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Santos’ use of Caesium-137 (CS-137) in the Pilliga has been previously reported earlier this year.

CS-137 is one of the most common radio isotopes used in industry, including in medical treatments and in the construction industry to gauge thickness and moisture of materials.

It is often used in drilling operations both globally and in Australia. Santos has used CS-137 in its NSW operations to measure and report on the underground geology as we drill test wells. When used for this purpose, a very small quantity of CS-137, encased by multiple layers of steel, is contained in the logging tool. Once the logging of the well is completed the tool and the Caesium are brought back to the surface and securely stored.

Radioactive elements are used widely in modern medicine and industry. There is no suggestion, for example, that the Caesium used in hospitals for internal radiotherapy, poses a major risk to people visiting or working in that hospitals. It is important to realise there are benefits to the use of these elements if they are carefully controlled and handled.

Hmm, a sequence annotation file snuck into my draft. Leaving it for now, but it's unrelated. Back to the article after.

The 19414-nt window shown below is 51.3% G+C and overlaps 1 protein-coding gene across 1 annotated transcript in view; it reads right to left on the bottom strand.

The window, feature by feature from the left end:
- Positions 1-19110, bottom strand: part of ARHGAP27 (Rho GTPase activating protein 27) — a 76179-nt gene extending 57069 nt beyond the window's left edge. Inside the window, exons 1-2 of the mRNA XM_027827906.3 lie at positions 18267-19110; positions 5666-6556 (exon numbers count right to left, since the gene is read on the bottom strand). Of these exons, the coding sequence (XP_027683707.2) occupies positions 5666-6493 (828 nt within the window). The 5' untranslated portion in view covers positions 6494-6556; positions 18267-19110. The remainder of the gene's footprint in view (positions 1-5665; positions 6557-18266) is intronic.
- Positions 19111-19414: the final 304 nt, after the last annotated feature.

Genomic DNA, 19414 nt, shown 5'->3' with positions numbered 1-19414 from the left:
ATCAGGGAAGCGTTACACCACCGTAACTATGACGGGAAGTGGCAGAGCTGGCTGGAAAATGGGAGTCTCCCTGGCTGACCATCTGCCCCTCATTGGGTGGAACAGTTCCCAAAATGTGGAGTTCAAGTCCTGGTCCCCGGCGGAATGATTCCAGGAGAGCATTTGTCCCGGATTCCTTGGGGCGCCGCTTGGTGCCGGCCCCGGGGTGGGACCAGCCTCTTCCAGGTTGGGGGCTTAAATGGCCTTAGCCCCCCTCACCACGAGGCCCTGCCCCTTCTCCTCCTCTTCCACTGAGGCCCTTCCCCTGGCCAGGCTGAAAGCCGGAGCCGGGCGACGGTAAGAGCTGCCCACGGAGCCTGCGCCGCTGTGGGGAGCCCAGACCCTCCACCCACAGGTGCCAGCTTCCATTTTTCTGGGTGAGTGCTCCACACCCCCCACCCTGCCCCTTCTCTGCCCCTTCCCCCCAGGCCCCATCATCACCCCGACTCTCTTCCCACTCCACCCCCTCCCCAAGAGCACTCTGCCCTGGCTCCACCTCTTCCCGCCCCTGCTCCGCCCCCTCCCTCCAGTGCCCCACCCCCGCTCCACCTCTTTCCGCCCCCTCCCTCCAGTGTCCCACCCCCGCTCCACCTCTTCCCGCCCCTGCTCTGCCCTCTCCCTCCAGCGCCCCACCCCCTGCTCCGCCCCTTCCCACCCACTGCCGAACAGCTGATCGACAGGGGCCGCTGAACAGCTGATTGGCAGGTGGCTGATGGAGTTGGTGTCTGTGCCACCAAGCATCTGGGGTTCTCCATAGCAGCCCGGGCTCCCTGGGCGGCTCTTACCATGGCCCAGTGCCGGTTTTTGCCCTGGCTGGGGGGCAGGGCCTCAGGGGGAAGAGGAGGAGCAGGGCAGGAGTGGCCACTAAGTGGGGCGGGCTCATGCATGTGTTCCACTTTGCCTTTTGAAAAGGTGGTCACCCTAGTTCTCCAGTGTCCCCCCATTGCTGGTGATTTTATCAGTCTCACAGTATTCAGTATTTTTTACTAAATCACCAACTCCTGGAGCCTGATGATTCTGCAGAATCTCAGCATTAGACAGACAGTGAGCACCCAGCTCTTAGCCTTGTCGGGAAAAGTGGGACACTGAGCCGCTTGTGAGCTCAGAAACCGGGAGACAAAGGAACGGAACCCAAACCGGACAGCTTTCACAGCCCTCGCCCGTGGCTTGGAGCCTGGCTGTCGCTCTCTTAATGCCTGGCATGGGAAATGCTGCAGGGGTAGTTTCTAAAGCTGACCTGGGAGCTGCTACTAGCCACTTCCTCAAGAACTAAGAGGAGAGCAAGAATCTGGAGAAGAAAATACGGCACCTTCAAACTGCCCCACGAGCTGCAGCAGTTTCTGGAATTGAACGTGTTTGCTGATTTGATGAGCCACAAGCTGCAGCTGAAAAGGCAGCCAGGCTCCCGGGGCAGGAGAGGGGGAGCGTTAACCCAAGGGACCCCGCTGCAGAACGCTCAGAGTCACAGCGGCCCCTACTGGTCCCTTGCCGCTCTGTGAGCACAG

The quantity used in our drilling operations, when logging measurement is needed, is about the size of a paracetamol tablet, which is about five times as large as the amount which would be inserted into a patient undergoing internal radiotherapy using CS-137 for cancer treatment at a hospital.

Storage and handling of CS-137 is done in compliance with the Radiation Safety Act and Radiation Safety Regulations.

CS-137 is securely kept onsite inside a lead and concrete-lined container. The use of CS-137 is registered individually, as are the engineers who are responsible for handling it. The contractors who would run this type of logging equipment require multiple Government certification and approvals to carry out this work.

The use of CS-137 is not required to be mentioned in documentation when we seek to drill a well. The EPA and the Office of Coal Seam Gas are aware that its use is a standard and typical part of the drilling process.